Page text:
A universal prevention trial of anxiety and depressive symptomatology in childhood: Preliminary data from an Australian study.
MetadataShow full item record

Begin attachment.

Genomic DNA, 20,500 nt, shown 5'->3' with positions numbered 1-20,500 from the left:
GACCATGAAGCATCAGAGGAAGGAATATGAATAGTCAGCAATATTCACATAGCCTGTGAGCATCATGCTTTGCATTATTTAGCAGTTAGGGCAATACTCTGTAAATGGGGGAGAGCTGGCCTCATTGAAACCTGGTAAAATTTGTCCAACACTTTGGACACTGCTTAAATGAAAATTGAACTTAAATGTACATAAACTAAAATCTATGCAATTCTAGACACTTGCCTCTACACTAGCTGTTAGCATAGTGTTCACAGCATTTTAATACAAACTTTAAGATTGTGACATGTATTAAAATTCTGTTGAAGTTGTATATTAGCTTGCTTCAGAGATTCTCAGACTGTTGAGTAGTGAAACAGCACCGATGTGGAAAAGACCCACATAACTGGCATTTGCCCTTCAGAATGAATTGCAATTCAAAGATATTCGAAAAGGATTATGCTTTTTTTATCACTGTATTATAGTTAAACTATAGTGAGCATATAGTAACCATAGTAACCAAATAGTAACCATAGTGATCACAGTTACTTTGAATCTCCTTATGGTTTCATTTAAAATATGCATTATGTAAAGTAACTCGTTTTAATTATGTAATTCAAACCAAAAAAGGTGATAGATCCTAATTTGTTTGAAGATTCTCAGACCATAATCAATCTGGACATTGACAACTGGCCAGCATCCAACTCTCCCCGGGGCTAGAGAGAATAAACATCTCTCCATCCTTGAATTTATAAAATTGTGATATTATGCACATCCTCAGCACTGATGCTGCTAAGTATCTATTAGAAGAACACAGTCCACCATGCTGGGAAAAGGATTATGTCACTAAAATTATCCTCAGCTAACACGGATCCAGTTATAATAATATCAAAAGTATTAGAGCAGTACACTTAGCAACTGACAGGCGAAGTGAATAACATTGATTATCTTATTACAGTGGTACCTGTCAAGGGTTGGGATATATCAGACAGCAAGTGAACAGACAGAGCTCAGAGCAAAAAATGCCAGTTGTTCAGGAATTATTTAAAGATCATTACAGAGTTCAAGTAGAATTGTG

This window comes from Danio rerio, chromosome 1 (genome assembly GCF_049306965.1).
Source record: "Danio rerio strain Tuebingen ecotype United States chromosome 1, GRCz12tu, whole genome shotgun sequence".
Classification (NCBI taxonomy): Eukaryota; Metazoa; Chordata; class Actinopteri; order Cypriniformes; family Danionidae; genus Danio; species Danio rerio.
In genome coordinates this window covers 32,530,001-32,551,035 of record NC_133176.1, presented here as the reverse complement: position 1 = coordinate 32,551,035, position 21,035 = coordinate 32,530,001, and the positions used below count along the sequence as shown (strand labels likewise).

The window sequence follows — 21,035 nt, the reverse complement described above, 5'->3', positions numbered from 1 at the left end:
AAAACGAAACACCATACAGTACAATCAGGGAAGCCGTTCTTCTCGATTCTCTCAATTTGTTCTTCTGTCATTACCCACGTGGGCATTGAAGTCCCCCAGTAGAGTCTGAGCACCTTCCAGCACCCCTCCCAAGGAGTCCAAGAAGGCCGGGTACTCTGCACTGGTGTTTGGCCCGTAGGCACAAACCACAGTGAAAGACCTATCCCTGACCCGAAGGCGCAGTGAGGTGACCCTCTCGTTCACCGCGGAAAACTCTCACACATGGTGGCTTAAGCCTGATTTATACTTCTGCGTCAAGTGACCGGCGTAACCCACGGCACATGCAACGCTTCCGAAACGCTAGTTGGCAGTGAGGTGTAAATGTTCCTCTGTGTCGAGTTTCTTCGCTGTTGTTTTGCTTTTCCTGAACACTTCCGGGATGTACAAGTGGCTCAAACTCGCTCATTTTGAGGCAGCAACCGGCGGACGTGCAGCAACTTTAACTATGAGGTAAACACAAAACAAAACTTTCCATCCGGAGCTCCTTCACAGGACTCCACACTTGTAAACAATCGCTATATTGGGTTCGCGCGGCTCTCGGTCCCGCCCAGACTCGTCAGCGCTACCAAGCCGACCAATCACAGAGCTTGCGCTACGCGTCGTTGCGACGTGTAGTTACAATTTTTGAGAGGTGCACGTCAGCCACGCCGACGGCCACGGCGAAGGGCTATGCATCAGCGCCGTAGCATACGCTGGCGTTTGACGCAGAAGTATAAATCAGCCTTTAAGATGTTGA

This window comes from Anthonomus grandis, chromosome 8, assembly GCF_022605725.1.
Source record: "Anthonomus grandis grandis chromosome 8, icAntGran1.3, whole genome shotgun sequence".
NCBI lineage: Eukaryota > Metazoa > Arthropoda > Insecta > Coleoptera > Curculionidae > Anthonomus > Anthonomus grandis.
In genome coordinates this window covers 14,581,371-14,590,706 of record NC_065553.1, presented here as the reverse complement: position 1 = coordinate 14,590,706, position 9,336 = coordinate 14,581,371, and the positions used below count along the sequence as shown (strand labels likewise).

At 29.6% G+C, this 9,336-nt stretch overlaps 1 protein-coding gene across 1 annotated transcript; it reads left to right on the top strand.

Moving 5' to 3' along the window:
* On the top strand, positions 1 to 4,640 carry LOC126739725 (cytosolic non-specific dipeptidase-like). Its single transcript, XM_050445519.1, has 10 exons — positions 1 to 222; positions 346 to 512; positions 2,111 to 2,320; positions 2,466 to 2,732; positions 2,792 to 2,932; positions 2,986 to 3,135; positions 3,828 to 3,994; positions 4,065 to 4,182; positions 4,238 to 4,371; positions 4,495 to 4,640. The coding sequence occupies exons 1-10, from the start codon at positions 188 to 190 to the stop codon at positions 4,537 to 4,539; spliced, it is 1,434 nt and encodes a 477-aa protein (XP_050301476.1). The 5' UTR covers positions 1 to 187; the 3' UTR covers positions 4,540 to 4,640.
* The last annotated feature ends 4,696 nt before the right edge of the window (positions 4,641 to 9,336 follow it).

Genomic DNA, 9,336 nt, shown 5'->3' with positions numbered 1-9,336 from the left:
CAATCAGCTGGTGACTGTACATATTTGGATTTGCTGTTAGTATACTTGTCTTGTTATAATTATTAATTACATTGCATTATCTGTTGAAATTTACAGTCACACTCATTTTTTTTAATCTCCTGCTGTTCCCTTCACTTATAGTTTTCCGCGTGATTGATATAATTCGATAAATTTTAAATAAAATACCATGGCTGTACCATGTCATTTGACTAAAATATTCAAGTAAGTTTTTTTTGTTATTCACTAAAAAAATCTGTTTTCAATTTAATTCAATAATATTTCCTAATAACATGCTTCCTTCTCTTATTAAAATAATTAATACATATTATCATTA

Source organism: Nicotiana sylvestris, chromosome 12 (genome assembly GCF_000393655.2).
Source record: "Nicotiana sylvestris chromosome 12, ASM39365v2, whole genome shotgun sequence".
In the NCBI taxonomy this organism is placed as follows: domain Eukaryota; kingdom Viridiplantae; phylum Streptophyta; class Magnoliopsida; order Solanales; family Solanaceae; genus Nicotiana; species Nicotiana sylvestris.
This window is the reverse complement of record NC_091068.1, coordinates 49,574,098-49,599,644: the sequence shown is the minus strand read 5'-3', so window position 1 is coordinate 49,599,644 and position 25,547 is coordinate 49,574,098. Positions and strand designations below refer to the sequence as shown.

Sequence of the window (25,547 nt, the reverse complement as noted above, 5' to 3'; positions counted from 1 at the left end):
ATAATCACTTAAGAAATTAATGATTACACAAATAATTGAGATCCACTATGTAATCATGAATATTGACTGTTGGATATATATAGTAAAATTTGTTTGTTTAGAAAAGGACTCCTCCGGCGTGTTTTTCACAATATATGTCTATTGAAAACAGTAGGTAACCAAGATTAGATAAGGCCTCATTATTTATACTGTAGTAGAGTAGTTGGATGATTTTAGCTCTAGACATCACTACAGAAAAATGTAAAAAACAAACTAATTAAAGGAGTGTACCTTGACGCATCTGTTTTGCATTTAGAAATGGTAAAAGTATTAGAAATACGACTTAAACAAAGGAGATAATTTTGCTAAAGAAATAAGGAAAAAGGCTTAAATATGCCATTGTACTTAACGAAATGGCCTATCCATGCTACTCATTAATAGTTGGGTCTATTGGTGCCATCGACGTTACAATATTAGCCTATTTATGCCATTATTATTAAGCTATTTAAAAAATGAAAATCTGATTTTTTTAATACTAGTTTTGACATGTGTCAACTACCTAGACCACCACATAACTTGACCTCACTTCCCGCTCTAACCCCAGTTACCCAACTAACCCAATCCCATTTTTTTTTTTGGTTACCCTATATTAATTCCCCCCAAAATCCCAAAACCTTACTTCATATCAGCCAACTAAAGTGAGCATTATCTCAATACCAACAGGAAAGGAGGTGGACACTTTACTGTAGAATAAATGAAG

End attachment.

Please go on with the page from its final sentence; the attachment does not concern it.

This paper describes the development and preliminary findings of a program designed to prevent the development of anxiety and depressive symptoms in children aged 10 to 13 years. Using a universal prevention approach, a total of 594 children were randomly assigned on a class-by-class basis to either a 10-session family group CBT program (FRIENDS) routinely implemented as part of the school curriculum, or to a comparison group. Pre-post intervention changes were examined universally, and for children who scored above the clinical cut-off for anxiety at pretest. Results revealed that children in the FRIENDS intervention group reported fewer anxiety symptoms, regardless of their risk status, than the comparison group at posttest. In terms of reported levels of depression, only the high anxiety group who completed the FRIENDS intervention evidenced improvements at posttest. Overall, these preliminary results appear to support the benefits of a school-based universal cognitive-behavioural intervention program. Implications of this study are discussed, and long-term follow-up measures are currently underway.